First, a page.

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Looking at the age breakdown its notable that Paid & Organic CVRs remain for the most part consistent however, there are several stand out instances of a certain age group converting at a significantly higher rate than organic. Chief among these age groups in the 25-34 demographic which converts at (1.87% vs. .87%).

Knowing that there are specific paid age groups that far outperform organic we can better target paid advertising to appeal to those groups. Additionally, we can test PPC marketing on the landing pages that Organic users would typically visit in this age group to see if users are more likely to convert. Conversely, we can pull back spend for content that targets specific age groups knowing that they’re significantly less likely to convert.

Predefined Segments Seer Recommends Testing:

  • All Users: Literally, just as it says. This segment groups all mediums and allows you to see the behaviors of these groups in aggregate.
  • Direct Traffic: This segment groups all users who arrived directly on a website, without having clicked from search, another website, or paid advertisement. This is typically triggered by users who typed in the URL directly or visited a bookmarked page
  • Mobile Traffic: This segment groups users who arrived via a mobile device
  • New Users: This segment groups users who are visiting your website for the first time
  • Organic Traffic: This segment groups users who arrived via an organic result in a search engine
  • Paid Traffic: This segment groups users who arrived only via paid traffic
  • Referral Traffic: This segment groups users who arrived via a link on another websites
  • Returning Users: This segment groups users who returned to the website within the cookie window
  • Sessions With Conversions: This segment groups sessions that included some type of conversion
  • Performed Site Search: This segment groups sessions that included a site search
  • Converters: This segment groups users that converted
  • Non Converters: This segment groups users that did not convert

Other Predefined Segments Seer Recommends Comparing:

  • Converters & Non Converters: Compare these two segments to understand the specific pages that converters visit to determine ways to push non converters further down the funnel. Determine the age, gender, and transaction value of converters to see if that reveals any marketing insights that can be applied to non converters.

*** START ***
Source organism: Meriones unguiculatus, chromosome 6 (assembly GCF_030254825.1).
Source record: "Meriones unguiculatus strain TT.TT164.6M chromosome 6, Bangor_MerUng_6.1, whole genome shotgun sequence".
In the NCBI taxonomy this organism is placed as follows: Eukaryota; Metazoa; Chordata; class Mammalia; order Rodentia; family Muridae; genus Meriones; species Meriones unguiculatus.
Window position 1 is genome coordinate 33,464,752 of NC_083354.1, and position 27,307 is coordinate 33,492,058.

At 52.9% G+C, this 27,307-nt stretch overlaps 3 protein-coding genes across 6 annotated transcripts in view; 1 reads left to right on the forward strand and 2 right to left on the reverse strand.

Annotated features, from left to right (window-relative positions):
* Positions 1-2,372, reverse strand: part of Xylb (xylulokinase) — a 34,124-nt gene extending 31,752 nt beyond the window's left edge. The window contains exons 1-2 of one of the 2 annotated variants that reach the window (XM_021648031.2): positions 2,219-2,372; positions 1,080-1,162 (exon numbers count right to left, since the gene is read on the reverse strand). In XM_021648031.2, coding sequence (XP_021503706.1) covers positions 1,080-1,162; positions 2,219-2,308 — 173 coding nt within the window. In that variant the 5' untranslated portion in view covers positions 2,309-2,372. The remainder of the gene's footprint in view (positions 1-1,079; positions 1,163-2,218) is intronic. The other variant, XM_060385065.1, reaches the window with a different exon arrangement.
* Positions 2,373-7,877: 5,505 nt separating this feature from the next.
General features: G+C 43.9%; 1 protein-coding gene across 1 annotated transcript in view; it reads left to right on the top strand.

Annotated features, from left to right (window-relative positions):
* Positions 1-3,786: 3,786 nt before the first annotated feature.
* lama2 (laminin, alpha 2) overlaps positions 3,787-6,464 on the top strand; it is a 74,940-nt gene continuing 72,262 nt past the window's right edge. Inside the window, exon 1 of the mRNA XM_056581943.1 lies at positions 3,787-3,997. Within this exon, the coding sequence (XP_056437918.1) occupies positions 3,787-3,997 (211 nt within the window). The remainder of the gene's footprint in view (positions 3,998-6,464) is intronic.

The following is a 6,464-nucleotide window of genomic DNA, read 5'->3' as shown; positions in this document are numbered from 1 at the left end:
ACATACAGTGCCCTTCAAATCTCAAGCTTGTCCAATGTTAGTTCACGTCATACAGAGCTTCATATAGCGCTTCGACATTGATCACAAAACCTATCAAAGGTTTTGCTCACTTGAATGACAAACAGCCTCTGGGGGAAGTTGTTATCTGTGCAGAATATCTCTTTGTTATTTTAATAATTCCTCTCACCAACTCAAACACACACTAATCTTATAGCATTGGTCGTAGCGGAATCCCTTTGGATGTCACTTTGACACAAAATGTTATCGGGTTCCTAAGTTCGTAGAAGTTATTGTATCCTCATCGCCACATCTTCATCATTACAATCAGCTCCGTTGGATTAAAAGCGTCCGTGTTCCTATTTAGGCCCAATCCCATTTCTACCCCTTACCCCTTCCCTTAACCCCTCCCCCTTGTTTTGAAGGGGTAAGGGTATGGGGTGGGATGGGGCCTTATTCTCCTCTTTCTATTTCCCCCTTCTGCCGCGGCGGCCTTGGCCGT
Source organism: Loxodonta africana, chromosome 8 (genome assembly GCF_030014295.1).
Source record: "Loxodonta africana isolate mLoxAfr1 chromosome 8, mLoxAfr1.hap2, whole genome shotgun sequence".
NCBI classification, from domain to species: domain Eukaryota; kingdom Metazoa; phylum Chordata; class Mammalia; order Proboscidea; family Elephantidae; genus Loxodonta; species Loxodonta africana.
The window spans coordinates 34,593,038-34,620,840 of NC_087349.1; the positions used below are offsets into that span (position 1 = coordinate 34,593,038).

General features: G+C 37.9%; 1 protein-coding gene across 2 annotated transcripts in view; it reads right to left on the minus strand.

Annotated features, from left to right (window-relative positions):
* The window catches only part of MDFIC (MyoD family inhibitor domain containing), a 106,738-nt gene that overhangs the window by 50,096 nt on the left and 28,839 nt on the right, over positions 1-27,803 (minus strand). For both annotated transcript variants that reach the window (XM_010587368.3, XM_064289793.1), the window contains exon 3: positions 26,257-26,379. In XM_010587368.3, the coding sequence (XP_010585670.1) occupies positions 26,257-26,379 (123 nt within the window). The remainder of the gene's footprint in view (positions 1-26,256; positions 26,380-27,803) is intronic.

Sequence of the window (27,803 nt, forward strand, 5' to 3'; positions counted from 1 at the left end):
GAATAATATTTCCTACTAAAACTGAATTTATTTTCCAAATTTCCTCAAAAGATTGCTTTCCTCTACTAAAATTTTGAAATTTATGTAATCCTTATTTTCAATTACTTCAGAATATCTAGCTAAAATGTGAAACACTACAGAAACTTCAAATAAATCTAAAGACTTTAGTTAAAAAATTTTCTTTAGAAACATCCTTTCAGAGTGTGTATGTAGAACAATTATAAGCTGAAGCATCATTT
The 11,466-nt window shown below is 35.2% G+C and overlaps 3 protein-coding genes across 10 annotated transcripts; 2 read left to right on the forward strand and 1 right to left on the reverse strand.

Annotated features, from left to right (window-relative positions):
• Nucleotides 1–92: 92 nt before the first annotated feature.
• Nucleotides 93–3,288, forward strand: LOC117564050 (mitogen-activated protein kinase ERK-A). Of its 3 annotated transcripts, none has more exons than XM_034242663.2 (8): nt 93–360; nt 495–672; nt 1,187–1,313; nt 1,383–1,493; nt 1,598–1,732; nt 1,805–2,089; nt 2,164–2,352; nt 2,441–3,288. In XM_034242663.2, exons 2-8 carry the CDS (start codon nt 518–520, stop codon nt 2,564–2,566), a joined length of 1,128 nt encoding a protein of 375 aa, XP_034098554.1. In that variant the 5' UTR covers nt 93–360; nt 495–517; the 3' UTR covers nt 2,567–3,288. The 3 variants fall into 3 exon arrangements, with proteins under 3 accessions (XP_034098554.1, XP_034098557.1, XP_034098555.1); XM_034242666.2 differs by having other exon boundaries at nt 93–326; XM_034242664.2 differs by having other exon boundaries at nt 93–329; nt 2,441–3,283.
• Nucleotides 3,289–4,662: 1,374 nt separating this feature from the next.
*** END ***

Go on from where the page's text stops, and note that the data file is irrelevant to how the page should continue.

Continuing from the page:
• New Users & Returning Users: Compare these two segments to understand where new users are likely to land first on your site. How do new users behaviors differ from returning users? Which one is more likely to convert, and why?

Building Custom Segments in Google Analytics

So we’ve experimented with using the built in segments. Now let’s build a few of our own. Below we’ll walk through three different segmenting use cases you can test.

Click +New Segment in the segment selector:

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Custom Segment #1 - Blog First Touch

  • What does it segment?
    • Users whose first touch with our website was through the blog
  • How do we use it?
    • Determine the value of organic blog content and its ability to generate net-new organic sessions & transactions
  • Configurations:

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Custom Segment #2 - State Segmentation

  • What does it segment?
    • The performance of users who arrived from PA
  • How do we use it?
    • Determine the value of PA user’s organic traffic, which landing pages they frequent the most, and where they most often convert

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Custom Segment #3 - Returning Users Who Have Not Converted

  • What does it segment?
    • The behaviors of users who’ve returned to the website multiple times but have not converted
    • How do we use it?
      • Determine what pages users are visiting and determine ways to push them towards conversion

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Now that you have an understanding of how segmentation works and how to analyze them, get started on exploring your own website.

What’s Next?

If you’re interested in learning more about Segmentation analysis or Google Analytics check out Seer’s enhanced audience segmentation guide & resources to jumpstart your analytics career.


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Evan Cohen
Evan Cohen
Manager, Analytics